In a significant decision for employers, a Colorado appellate court recently upheld an employer’s policy requiring forfeiture of accrued, unused vacation at separation of employment, finding the policy did not violate the Colorado Wage Claim Act.
With the number, type, and scope of paid leave laws constantly expanding, employers may struggle to adapt successfully and quickly to the changing legal landscape. This article shines a light on five key issues to consider when administering paid leave.
The United Kingdom Court of Appeal recently held that it is not discriminatory for enhanced shared parental leave pay (mostly claimed by men) to be paid by employers at a lower rate than enhanced maternity leave pay (claimed by women).
On June 27, 2019, Governor Gavin Newson (D) signed Senate Bill 83, which, beginning on July 1, 2020, will extend from six to eight weeks the maximum duration of paid family leave benefits individuals may receive under California law.
The District of Columbia Council has passed several pieces of legislation that impose significant obligations upon employers in the District of Columbia. This article reviews recently-enacted laws and their key obligations.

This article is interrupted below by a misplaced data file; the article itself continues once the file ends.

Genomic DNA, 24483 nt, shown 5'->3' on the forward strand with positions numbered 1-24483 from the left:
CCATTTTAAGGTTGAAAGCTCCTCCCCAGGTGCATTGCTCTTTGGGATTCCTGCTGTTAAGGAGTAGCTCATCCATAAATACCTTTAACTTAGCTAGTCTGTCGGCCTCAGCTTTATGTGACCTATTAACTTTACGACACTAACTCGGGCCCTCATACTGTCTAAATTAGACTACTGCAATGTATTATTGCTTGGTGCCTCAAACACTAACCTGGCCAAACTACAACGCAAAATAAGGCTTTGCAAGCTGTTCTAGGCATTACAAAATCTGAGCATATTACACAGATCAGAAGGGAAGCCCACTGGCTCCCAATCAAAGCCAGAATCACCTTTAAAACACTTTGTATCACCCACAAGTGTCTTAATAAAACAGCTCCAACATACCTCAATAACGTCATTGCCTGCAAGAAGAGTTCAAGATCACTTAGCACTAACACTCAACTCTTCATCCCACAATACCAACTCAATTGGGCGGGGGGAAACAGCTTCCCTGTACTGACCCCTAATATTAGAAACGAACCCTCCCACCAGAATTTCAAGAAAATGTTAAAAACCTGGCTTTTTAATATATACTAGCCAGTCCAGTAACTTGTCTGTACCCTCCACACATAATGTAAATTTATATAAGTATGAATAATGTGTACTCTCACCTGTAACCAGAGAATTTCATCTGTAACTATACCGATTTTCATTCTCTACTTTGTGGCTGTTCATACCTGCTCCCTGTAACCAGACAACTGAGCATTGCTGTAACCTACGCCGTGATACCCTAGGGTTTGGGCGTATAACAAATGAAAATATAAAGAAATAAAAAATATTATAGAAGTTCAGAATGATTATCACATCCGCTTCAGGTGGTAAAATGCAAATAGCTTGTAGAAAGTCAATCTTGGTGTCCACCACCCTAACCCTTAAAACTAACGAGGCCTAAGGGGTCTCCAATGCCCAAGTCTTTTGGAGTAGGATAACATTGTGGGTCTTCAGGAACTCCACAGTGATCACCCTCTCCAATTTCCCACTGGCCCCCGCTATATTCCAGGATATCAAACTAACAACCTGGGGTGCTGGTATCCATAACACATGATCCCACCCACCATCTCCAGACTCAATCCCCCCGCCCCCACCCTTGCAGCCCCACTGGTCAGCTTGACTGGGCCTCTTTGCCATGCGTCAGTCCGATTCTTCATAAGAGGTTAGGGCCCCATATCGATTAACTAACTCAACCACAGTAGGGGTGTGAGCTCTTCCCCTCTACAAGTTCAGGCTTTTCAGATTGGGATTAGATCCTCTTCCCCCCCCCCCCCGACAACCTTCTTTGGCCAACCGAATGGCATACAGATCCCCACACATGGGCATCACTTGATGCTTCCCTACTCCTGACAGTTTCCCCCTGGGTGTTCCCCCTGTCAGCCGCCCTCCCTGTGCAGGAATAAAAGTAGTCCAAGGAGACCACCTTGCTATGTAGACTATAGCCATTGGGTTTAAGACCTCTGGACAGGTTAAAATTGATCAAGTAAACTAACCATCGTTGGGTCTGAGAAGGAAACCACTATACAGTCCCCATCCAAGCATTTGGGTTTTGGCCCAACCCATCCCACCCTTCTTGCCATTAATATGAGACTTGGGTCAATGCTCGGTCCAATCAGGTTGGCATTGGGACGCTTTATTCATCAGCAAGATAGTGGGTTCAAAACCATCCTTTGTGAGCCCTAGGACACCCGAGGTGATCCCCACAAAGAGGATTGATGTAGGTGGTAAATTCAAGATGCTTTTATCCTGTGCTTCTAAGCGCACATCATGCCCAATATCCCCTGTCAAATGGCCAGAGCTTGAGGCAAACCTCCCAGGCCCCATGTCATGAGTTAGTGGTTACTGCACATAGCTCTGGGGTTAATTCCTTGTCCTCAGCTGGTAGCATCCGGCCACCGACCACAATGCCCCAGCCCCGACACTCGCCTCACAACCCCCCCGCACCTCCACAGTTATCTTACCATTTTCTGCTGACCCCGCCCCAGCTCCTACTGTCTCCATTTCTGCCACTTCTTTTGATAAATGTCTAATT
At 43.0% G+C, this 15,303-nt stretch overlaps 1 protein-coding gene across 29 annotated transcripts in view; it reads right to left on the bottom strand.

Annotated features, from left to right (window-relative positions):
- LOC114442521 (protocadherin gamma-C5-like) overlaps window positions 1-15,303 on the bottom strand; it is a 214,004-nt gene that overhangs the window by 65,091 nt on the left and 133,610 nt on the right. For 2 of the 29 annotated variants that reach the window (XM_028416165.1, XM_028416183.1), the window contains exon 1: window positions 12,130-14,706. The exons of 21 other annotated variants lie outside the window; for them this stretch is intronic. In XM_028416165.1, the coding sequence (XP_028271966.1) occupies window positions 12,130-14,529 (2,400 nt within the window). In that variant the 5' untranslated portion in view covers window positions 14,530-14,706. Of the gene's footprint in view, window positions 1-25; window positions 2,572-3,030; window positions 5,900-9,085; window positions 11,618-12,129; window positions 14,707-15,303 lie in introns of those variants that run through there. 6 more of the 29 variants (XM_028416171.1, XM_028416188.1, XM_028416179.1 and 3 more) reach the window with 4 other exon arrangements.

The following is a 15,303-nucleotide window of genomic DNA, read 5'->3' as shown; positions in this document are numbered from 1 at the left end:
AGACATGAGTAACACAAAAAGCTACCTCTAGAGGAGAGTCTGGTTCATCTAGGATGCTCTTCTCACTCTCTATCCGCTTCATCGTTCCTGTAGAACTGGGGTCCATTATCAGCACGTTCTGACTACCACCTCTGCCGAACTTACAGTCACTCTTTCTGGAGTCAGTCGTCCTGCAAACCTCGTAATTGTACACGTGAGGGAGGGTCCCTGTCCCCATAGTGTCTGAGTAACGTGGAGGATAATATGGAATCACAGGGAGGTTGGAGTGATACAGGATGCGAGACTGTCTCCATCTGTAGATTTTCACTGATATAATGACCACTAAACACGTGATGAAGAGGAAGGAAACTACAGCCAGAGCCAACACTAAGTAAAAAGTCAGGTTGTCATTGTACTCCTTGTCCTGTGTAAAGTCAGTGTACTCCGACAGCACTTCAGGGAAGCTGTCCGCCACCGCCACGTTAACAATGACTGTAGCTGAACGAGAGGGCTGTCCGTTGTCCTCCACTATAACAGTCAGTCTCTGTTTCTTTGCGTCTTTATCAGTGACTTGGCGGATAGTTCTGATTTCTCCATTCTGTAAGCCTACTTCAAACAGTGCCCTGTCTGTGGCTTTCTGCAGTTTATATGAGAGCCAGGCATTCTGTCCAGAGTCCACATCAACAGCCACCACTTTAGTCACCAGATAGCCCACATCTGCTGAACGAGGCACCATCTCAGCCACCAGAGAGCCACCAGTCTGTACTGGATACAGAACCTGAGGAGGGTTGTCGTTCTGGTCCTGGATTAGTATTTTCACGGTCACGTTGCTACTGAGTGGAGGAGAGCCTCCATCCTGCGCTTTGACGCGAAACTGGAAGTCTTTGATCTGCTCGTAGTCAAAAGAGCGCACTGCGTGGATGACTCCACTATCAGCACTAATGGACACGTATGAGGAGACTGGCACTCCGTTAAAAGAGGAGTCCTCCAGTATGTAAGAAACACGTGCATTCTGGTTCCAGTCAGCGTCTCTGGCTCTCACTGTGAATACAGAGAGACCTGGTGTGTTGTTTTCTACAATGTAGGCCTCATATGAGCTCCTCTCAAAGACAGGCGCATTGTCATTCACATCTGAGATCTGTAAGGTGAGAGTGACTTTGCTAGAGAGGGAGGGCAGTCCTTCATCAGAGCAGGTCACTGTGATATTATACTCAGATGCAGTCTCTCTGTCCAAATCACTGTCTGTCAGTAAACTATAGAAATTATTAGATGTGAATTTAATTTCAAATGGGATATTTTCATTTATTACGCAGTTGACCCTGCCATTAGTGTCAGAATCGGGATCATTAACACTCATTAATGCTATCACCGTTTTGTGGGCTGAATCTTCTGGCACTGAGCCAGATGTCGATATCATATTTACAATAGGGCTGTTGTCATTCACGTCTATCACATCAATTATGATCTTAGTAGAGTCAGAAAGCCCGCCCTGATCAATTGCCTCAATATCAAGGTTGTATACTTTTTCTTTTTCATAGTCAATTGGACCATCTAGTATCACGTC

There has been much activity surrounding the Massachusetts Paid Family and Medical Leave law, including an extension of the start date for contributions, updated employee notices, and the issuance of final regulations interpreting the law.
This Insight discusses Chapters 6 and 8 of the Guidelines on the Interpretation of Puerto Rico’s Employment Legislation, which provide guidance on vacation entitlement, sick leave, lactation breaks, and equal pay.
Just when Texas employers thought they were getting a reprieve from mandatory compliance with three separate municipal paid sick leave ordinances, the Texas Legislature failed to pass a bill to preempt all such ordinances from taking effect.